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Hard work no problem, mon

Jamaican grooms look for better life in Winnipeg

Hey there, time traveller!
This article was published 25/8/2011 (2185 days ago), so information in it may no longer be current.

The late Bob Marley is credited with saying, "every man gotta right to decide his own destiny."

If you listen carefully as you walk through the barns of Assiniboia Downs, it's almost as if you could hear Marley's reggae music wafting through the stalls.

Grooms Anthony Nelson (left) and Romando Ricketts, with Quaker Shaker Tony, fill a crucial role at the Downs that few Canadians will.


Grooms Anthony Nelson (left) and Romando Ricketts, with Quaker Shaker Tony, fill a crucial role at the Downs that few Canadians will.

The Jamaican and Barbadian foreign workers who ply their trades as grooms and exercise riders here are no stranger to their countryman's music. Marley's songs speak about spiritual freedom and liberation and convey his belief that there is more to life than our own selfishness.

For many of these men, of which approximately 40-50 work at the Downs, Marley might possibly have provided the incentive to leave their homes and families in search of a better life for them all. Or, as Marley put it, "to decide his own destiny."

"It is very lonely here," said Romando Ricketts, 27, who has been a groom for trainer Blair Miller for three years now, and has a wife and child back home in Jamaica. "I talk to them every day on my cell phone." He laughed when asked what his phone bill was like, and said, "sometimes it's up, and sometimes it's down."

He'd like to bring his family here, but on a groom's pay ($500 a week tops), he sighs and says, "I'll have to wait."

Anthony Nelson, 28, is in his fourth year with Miller. A little more than a year ago, he received his landed immigrant status. "I am not going to lie to you," said Nelson, who hopes to become a trainer and have his own stable of horses one day. "Back home is nice, but it's a better opportunity. I have two kids and want a better future for them. I live here with my wife, but my kids are still back home."

Miller, who is also on the board of directors of the Horsemen's Benevolent and Protective Association, and serves as head of its foreign workers committee, says, "Grooms and exercise riders are very important parts of our industry. Without them we just wouldn't be able to function."

Before any foreign worker can work here, the HBPA must run ads across Canada for Canadians who are interested in their groom school. "We put them through the school, and after they graduate, we place them with a trainer. We don't turn away any Canadians who want the job. That's the law."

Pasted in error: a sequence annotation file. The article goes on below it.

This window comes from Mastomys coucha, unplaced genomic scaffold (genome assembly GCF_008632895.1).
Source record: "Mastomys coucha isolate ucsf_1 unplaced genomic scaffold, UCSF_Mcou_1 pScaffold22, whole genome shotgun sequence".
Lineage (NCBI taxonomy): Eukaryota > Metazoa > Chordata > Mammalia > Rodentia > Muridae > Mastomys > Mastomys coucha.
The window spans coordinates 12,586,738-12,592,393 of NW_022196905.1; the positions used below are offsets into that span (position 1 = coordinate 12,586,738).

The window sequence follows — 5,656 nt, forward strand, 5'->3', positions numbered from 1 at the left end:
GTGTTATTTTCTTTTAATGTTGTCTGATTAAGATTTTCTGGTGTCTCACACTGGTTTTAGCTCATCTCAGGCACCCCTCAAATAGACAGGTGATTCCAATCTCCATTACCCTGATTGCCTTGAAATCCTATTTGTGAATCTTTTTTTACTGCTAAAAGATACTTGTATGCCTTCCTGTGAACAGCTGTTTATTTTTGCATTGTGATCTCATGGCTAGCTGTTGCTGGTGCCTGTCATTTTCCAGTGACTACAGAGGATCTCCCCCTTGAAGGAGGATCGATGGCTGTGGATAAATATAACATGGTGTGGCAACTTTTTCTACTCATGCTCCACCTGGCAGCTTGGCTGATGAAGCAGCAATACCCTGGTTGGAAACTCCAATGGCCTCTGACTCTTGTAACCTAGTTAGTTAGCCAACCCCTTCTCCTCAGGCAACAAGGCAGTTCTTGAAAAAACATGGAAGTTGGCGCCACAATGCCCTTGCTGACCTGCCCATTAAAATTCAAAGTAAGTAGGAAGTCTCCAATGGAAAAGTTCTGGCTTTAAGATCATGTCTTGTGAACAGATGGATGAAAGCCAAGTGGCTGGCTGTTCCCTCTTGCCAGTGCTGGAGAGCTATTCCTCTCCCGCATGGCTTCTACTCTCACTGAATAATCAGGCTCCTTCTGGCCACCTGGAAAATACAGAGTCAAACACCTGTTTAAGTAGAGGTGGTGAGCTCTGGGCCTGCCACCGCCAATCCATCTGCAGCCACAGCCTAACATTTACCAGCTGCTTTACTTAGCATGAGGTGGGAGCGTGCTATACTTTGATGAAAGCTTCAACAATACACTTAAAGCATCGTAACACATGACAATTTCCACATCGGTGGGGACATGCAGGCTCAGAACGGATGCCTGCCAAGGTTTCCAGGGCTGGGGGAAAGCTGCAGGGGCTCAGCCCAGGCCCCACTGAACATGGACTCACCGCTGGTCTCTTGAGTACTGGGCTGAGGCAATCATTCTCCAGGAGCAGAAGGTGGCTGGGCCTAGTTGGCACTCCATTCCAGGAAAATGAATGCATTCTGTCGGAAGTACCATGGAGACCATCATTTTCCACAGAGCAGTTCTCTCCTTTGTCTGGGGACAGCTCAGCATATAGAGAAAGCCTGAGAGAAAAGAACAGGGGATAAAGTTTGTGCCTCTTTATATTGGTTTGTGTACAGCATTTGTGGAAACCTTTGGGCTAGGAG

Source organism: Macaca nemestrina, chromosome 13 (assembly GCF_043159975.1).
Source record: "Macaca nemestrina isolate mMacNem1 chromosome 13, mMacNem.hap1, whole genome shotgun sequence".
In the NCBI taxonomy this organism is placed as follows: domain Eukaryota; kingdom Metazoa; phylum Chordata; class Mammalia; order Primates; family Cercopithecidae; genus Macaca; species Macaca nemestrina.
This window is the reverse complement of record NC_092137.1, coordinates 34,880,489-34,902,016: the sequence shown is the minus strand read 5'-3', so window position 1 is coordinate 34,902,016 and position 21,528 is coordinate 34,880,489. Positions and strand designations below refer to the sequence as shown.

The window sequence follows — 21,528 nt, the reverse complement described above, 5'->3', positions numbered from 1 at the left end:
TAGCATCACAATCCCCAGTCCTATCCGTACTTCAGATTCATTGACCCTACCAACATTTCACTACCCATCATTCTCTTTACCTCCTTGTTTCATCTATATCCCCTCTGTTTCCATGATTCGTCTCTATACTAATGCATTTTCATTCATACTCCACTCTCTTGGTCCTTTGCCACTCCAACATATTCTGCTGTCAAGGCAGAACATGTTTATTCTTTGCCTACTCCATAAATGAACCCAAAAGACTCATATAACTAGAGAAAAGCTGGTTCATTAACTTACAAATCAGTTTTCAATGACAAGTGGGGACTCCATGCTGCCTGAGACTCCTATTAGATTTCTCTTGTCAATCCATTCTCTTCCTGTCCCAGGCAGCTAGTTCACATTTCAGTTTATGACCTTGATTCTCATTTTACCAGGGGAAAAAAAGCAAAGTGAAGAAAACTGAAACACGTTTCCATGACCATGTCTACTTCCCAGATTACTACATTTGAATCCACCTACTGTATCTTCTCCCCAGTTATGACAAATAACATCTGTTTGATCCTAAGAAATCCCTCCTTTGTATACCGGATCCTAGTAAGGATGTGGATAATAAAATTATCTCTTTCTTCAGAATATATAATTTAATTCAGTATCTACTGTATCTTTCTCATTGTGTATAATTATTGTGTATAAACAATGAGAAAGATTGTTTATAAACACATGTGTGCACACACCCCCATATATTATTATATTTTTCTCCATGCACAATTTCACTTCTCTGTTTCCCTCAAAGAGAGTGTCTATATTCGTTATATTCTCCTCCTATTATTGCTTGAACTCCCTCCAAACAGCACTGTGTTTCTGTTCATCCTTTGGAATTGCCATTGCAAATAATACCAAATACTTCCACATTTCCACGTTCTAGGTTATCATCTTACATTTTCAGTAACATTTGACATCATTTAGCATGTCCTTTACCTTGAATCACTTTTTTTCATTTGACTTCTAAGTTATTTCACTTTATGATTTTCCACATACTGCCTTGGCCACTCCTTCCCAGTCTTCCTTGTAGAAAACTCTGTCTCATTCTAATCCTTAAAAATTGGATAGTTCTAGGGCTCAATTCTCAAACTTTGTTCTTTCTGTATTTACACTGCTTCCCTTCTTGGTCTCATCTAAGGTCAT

Very few Canadians, however, seem to want these kinds of jobs.

The foreign workers do not need to go through groom school. "They have to have been licensed as grooms and exercise riders in Jamaica," said Miller. "That's the only way they can get their visas to come here and work."

The HBPA will front them the airfare, and some spending money if they need it when they get here, but they pay it all back through their wages. The Canadian dollar is worth about 2.5 Jamaican dollars.

Many of the foreign workers live in the small one-room huts that the Downs rents out. "It's not the Taj Mahal," said Miller, "but I lived in one once. They do a lot of their own cooking, and now they put in air conditioners. They use a community washroom, but $150 rent for the year is pretty reasonable.

"Let's face it, Canadian kids are spoiled. This is a tough job. It's seven days a week and split shifts. These guys are up at 5 a.m., but have most of the afternoons are off, and we race three nights a week. But if you have a horse in the last race on Friday night, you are not done until 1 a.m., and then you are back at it at 5 a.m., the next day."

Nelson said it's all about choices. "What will I say? Back home you have to be educated to get a really good job, but if you get the opportunity to do racing, you will take it. Most people here don't really have to do it because they have different choices. Back home you don't have much choice, so you take the racing."

"You have to know the horses," said Ricketts. "The way they think, move, show pain. You have to get into their head. Their mind is your mind. You have to understand them."

Would horse racing die out if it weren't for the foreign workers? "The easy answer is yes," said Miller. "But race track people are a pretty hardy bunch. They would adapt, and find other ways, but it wouldn't be as good, or as professional."


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